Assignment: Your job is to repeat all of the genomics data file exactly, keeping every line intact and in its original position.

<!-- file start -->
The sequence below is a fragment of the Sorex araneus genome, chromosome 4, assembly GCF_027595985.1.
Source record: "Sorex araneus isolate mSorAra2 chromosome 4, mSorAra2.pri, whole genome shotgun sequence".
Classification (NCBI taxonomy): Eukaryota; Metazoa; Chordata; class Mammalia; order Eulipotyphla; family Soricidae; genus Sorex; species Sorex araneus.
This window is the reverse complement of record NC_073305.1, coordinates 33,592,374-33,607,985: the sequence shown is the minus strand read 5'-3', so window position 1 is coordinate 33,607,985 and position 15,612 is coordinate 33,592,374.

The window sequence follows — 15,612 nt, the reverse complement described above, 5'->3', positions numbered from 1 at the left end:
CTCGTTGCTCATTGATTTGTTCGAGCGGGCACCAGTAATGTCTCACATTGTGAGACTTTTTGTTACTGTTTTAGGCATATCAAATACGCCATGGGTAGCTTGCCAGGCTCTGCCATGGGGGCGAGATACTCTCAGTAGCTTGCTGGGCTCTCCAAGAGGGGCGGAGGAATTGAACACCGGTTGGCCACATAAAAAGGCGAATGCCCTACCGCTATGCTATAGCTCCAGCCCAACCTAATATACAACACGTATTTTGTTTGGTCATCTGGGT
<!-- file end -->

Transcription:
The sequence below is a fragment of the Sorex araneus genome, chromosome 4, assembly GCF_027595985.1.
Source record: "Sorex araneus isolate mSorAra2 chromosome 4, mSorAra2.pri, whole genome shotgun sequence".
Classification (NCBI taxonomy): Eukaryota; Metazoa; Chordata; class Mammalia; order Eulipotyphla; family Soricidae; genus Sorex; species Sorex araneus.
This window is the reverse complement of record NC_073305.1, coordinates 33,592,374-33,607,985: the sequence shown is the minus strand read 5'-3', so window position 1 is coordinate 33,607,985 and position 15,612 is coordinate 33,592,374.

The window sequence follows — 15,612 nt, the reverse complement described above, 5'->3', positions numbered from 1 at the left end:
CTCGTTGCTCATTGATTTGTTCGAGCGGGCACCAGTAATGTCTCACATTGTGAGACTTTTTGTTACTGTTTTAGGCATATCAAATACGCCATGGGTAGCTTGCCAGGCTCTGCCATGGGGGCGAGATACTCTCAGTAGCTTGCTGGGCTCTCCAAGAGGGGCGGAGGAATTGAACACCGGTTGGCCACATAAAAAGGCGAATGCCCTACCGCTATGCTATAGCTCCAGCCCAACCTAATATACAACACGTATTTTGTTTGGTCATCTGGGT